The new ‘one year bankruptcy ’ continues to be an appealing alternative for those struggling with unsustainable debt as some 552 people are projected to be adjudicated bankrupt this year according to the latest figures from the Insolvency Service of Ireland.
A total of €776 million is the estimated debt that will be included in bankruptcies in Ireland by this year’s end.
The figures also reveal that over 500 people, who were adjudicated bankrupt in 2016, are due to be discharged from bankruptcy during 2017.
Taking account for the population in the Premier County, Tipperary is about on average with the rest of the country with 54 bankruptcies over the past three years. The highest percentage of bankruptcies based on a county’s population was in Kildare where, approximately six in every 10,000 people have been adjudicated bankrupt in the past three years (versus 4.6 per 10,000 in Tipperary).
The statistics, released last week by the Insolvency Service of Ireland, show a significant increase in bankruptcies in Ireland since the introduction of the one-year bankruptcy term.
To put the figures in context; 526 people entered bankruptcy in 2016. Only nine people did so in 2006.
While the Bankruptcy (Amendment) Act 2015 is probably best known for reducing the bankruptcy term to one year, it has also made other significant changes to the law.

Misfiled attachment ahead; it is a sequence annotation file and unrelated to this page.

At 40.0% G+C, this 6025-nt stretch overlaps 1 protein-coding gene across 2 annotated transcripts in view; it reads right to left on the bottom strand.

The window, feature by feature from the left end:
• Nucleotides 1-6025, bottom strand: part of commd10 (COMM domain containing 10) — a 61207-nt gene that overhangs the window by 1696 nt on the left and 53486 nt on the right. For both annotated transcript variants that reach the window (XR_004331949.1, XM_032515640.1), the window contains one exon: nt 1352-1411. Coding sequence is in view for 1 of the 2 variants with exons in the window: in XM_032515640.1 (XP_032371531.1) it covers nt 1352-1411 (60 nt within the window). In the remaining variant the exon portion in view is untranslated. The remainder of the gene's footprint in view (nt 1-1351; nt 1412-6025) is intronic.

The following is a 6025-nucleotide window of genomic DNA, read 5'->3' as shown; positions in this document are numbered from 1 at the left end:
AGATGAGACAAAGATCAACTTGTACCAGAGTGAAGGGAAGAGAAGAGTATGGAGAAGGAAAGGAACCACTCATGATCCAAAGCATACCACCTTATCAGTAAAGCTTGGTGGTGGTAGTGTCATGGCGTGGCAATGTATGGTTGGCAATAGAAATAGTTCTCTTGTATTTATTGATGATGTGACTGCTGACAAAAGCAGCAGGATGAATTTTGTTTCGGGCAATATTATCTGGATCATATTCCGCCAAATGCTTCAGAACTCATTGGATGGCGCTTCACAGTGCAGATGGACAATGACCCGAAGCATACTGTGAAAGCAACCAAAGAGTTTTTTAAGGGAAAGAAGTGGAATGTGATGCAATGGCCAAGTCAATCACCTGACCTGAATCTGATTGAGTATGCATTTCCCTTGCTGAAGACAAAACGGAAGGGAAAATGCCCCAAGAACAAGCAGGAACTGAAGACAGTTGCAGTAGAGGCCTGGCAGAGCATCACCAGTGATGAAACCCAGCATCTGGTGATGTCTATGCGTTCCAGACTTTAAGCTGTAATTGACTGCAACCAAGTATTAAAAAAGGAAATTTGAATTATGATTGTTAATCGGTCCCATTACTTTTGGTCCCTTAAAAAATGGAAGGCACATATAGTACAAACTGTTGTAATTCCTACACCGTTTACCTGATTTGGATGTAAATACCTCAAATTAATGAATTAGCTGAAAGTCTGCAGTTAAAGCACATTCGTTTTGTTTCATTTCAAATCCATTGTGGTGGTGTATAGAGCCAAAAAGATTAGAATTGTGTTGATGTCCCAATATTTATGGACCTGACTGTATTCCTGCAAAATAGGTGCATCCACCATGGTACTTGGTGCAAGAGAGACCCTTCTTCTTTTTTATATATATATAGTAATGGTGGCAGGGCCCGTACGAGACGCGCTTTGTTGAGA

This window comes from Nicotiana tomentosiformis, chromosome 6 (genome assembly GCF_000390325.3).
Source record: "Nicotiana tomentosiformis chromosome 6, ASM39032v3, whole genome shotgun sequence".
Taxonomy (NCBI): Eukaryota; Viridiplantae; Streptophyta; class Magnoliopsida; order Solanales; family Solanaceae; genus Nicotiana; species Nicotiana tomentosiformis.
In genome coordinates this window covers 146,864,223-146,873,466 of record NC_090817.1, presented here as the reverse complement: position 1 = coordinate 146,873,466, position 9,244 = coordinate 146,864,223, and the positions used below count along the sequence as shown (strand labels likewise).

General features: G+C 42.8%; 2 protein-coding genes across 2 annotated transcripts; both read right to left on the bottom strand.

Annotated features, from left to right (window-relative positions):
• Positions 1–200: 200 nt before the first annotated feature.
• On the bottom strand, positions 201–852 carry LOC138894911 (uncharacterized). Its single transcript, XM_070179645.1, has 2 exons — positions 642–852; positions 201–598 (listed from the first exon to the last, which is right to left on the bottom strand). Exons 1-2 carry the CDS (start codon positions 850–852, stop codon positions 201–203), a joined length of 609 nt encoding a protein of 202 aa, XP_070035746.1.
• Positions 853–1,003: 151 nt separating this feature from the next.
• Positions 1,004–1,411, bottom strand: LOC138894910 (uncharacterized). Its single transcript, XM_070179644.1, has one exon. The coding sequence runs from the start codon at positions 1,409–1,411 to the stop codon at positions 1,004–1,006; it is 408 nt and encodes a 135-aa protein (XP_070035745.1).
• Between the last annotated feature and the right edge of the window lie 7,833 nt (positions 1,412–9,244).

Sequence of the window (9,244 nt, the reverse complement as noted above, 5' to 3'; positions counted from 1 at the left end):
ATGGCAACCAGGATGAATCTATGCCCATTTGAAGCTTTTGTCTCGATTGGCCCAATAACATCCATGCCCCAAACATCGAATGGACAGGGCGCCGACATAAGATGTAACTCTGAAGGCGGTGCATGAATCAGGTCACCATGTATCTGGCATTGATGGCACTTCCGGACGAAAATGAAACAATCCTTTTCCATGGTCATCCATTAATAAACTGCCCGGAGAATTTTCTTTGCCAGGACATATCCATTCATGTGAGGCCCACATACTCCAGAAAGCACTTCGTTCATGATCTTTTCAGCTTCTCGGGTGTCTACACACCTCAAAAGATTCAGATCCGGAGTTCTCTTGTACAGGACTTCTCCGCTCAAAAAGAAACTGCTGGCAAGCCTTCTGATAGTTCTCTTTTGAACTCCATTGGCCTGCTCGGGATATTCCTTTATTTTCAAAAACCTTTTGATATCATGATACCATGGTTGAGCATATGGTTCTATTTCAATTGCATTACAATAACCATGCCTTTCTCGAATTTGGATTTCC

Under the Act, if a person’s family home is captured by the bankruptcy but no application to sell it has been made by the bankruptcy division within three years, then the home returns to the bankrupt.
In addition, the bankruptcy application process has become easier as while an applicant for bankruptcy previously had to attend two Court sittings in Dublin, this has now been reduced to one.
Bankruptcy is where the property or assets of someone who is unable or unwilling to pay their debts are transferred to a person who is given charge of the property by the High Court (called the Official Assignee) to be sold.
When those assets are sold, the costs, expenses, court fees and certain priority debts of lenders (such as revenue, local rates, certain employees’ entitlements etc.) are paid.
After this, the proceeds are divided between all other creditors who are owed money.
Income that a bankrupt earns above and beyond what the Court determines to be ‘Reasonable Living Expenses’ is ordered to be paid to the bankrupt’s creditors for a period of time, usually three years.
Steps to Bankruptcy
If you decide to go down the Bankruptcy route, the first port of call is to see if a personal insolvency arrangement would be workable.
If a Personal Insolvency Arrangement is not an option, because it is either not feasible or creditor agreement is not a possibility, then Bankruptcy may very well be the preferred option.
As a solicitor, as well as a Personal Insolvency Practitioner, I would urge all those who are unable to cope with their debt payments to make contact with me to explore the options available to you.
The time to act is now to free yourself of financial strain. There is help there for every case.